system of monetary fines for all offenses, from murder to the cutting
off of beards or moustaches. Unlike many other early codes, however,
there is no system of graded wergelds for various levels of society in
Iaroslav's codification-- all free men (nothing is said of women) have
a wergeld of 40 grivna (probably silver grivna are meant, which were
equivalent to one troy pound of silver). Iaroslav's code also permits
certain relatives to avenge murders, but he sought to discourage this
old custom by strictly delineating which relatives had the right of vengeance.

Also covered in the code are penalties for those who harbour runaway
slaves (a fine of 3 grivna plus the return of the slave) and
penalties for slaves who strike freemen and then hide in their
master's house (12 grivna if the master will not give up the slave,
plus the freeman is allowed to beat up the slave).

In contrast with many other early codes, there are no mentions of the
testimony of character witnesses in legal proceedings; however,
eyewitnesses are called for in some cases of assault (though Varangians
are allowed to swear an oath instead). Trial by a jury of 12 men is
also mentioned in connection with commercial disputes, when two
business partners are in dispute about the profits. Commercial
concerns clearly play a large part in Kievan society.

The Pravda of Iaroslav's sons adds a graded wergeld system, mostly in
relation to royal officials (who have a wergeld of 80 grivna ) and
persons of servile status (from 12 grivna for an overseer
down to 5 grivna for a peasant or herdsman. The fine for killing a
horse is 2-3 grivna, incidentally). Fines for killing livestock are
also listed, and the code ends with the fees which bridge builders
receive for their work.
The expanded version of the Pravda (promulgated in the 13th century)
delves much more deeply into actual legal procedure. A graded system
of ordeals and oaths is mentioned for the first time for cases of
theft if the missing item cannot be found. The revised Pravda also
shows much more reliance on eyewitnesses; character witnesses are also
mentioned.

Once again, the great role of trade and commerce in Kievan society
becomes apparent with laws regulating loans and interest (which is not
prohibited, unlike in other parts of Europe), articles advising
leniency towards merchants who have lost their goods in shipwrecks,
and the procedure when a man defaults on loans or debts: he is
brought to the marketplace and all his goods sold; the proceeds go to
pay off first, the prince (if any of his money is involved), second,
out-of-town merchants, and third, local creditors. But agricultural
matters play almost as big a role, particularly penalties for stealing
beehives. Penalties for arson are also detailed.

There are also more substantial sections on class interaction: what
happens when one peasant strikes another, whether slaves can testify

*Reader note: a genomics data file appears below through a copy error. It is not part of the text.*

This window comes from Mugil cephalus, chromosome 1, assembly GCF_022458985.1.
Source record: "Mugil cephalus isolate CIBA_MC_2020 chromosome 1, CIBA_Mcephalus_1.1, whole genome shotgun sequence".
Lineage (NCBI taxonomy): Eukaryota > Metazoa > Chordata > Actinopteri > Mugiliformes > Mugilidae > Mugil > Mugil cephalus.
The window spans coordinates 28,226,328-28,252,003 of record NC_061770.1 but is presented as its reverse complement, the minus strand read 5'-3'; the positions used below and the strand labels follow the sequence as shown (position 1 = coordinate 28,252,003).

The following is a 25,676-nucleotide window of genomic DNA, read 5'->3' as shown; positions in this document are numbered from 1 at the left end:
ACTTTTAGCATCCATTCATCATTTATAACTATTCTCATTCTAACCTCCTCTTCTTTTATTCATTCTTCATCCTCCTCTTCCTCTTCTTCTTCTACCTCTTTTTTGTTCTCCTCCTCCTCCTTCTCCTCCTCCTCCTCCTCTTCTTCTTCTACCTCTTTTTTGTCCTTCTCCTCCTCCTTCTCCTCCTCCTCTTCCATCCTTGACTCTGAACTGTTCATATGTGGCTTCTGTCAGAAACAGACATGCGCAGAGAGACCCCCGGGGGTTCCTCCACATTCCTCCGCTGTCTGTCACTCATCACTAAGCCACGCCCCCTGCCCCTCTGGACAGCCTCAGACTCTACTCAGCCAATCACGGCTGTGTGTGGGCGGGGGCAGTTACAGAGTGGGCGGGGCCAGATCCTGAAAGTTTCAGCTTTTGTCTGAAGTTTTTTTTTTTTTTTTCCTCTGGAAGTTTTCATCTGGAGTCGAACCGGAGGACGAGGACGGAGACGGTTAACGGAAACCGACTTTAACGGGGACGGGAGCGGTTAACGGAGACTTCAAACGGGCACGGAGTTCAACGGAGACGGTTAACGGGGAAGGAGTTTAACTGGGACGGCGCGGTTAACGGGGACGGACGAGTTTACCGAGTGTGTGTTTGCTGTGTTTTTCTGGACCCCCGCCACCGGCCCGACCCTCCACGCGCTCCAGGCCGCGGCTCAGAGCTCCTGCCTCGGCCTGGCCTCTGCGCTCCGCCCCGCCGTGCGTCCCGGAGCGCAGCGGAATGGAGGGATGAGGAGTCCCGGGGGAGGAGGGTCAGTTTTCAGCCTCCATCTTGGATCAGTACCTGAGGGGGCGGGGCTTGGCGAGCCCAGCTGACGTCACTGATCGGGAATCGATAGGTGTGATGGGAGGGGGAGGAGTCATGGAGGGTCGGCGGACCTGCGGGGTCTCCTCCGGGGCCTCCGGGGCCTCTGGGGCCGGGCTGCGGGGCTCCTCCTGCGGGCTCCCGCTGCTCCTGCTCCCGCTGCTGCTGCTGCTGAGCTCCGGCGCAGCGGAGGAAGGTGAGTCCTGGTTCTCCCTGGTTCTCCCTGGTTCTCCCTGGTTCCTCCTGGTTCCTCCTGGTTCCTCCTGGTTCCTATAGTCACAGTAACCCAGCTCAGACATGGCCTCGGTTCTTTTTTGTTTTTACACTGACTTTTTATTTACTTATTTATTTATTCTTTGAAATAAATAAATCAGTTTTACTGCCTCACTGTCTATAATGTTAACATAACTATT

(they can't, except as a last resort, and only higher-ranking slaves
even then). Significantly, this code mentions for the first time that
the wergeld of a free female is one half that of a free male.

Another significant addition concerns inheritance law. The estates of
nobles always go to the children, be they sons or daughters. If a wife
survives, she receives a portion of the estate for her use during her
lifetime (similar to English dower) and anything her husband
specifically leaves her. She is also allowed to stay on the homestead
if she wishes to and manage it, but if she marries again, she must
return it.
The subject of wardship is also discussed; the guardian is
responsible for managing the minor's estate and can keep the profits
for his trouble, but if he loses anything, he must repay the
heir.Finally, provisions are made for the fees the officials in the
various courts are to receive.

One can make a much better case for this Pravda as being intended for
practical use. But like English law, Kievan customary law (upon which
these codes are based) was likely a much more complex and flexible
system than these codes reveal. The codifications were a guide to
the judges and established precedent, but were not an end in
themselves, as there were always circumstances which were not covered.
In many ways Kievan law was as advanced as any in Europe (such as in
its reliance on clearly-defined legal procedure and professional
courts), but in other ways it lagged behind-- Western Europe had
gradually been moving away from the system of wergeld (money paid to
the relatives of the injured party in serious cases) to a system in
which murder and other Tfelonies" were an offense against the Crown,
who thus was charged with dispensing justice and levying fines. The
ordeal had also nearly disappeared in Western Europe by the thirteenth
century; even judicial combat, to which the aristocracy clung as
their prerogative, was becoming quite rare. The Kievan state did not
survive the thirteenth century as a unified whole, though some of its
towns continued to prosper through the years of Mongol domination.
The cities of Novgorod and then Moscow would succeed as Kiev's heirs.
How the laws of the Russians evolved in that period must remain to be
told some other day.

Sources:

Nicholas L. Fr.-Chirovsky, An Introduction to Ukrainian History:
Ancient and Kievan-Galician Ukraine-Rus' (New York, 1981)

Nicholas V. Riasanovsky, A History of Russia, 4th ed. (London, 1984).

G. Vernadsky, trans. Medieval Russian Laws. (Records of Civilization
V. 41). (New York, 1947)

Copyright 1994 by Susan Carroll-Clark, 53 Thorncliffe Park Dr. #611,
Toronto, Ontario M4H 1L1 CANADA. Permission granted for
republication in SCA-related publications, provided author is credited
and receives a copy.

If this article is reprinted in a publication, I would appreciate a notice in
the publication that you found this article in the Florilegium. I would also
appreciate an email to myself, so that I can track which articles are being
reprinted. Thanks. -Stefan.

<the end>